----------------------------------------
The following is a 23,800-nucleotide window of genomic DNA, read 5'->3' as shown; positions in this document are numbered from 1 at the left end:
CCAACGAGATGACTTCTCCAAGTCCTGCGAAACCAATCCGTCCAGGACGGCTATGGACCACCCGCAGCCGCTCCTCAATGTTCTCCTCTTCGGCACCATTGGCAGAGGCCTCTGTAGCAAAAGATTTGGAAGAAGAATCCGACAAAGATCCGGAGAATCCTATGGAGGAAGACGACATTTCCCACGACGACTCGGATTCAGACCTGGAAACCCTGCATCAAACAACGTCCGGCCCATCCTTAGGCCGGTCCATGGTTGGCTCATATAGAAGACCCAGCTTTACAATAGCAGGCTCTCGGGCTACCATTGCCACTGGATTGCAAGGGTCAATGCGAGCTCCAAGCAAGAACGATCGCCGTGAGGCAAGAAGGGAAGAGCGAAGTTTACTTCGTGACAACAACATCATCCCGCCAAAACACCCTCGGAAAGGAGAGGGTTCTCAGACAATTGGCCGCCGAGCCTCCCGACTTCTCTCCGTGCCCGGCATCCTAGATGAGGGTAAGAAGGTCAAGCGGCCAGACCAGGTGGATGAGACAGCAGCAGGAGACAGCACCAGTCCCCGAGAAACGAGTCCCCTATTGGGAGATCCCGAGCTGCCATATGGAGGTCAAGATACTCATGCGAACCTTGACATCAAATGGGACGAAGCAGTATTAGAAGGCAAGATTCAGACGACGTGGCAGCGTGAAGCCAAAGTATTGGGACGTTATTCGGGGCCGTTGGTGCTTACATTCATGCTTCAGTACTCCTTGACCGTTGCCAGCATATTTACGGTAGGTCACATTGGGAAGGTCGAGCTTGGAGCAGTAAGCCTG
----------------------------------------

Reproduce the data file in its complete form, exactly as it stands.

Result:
The following is a 23,800-nucleotide window of genomic DNA, read 5'->3' as shown; positions in this document are numbered from 1 at the left end:
CCAACGAGATGACTTCTCCAAGTCCTGCGAAACCAATCCGTCCAGGACGGCTATGGACCACCCGCAGCCGCTCCTCAATGTTCTCCTCTTCGGCACCATTGGCAGAGGCCTCTGTAGCAAAAGATTTGGAAGAAGAATCCGACAAAGATCCGGAGAATCCTATGGAGGAAGACGACATTTCCCACGACGACTCGGATTCAGACCTGGAAACCCTGCATCAAACAACGTCCGGCCCATCCTTAGGCCGGTCCATGGTTGGCTCATATAGAAGACCCAGCTTTACAATAGCAGGCTCTCGGGCTACCATTGCCACTGGATTGCAAGGGTCAATGCGAGCTCCAAGCAAGAACGATCGCCGTGAGGCAAGAAGGGAAGAGCGAAGTTTACTTCGTGACAACAACATCATCCCGCCAAAACACCCTCGGAAAGGAGAGGGTTCTCAGACAATTGGCCGCCGAGCCTCCCGACTTCTCTCCGTGCCCGGCATCCTAGATGAGGGTAAGAAGGTCAAGCGGCCAGACCAGGTGGATGAGACAGCAGCAGGAGACAGCACCAGTCCCCGAGAAACGAGTCCCCTATTGGGAGATCCCGAGCTGCCATATGGAGGTCAAGATACTCATGCGAACCTTGACATCAAATGGGACGAAGCAGTATTAGAAGGCAAGATTCAGACGACGTGGCAGCGTGAAGCCAAAGTATTGGGACGTTATTCGGGGCCGTTGGTGCTTACATTCATGCTTCAGTACTCCTTGACCGTTGCCAGCATATTTACGGTAGGTCACATTGGGAAGGTCGAGCTTGGAGCAGTAAGCCTG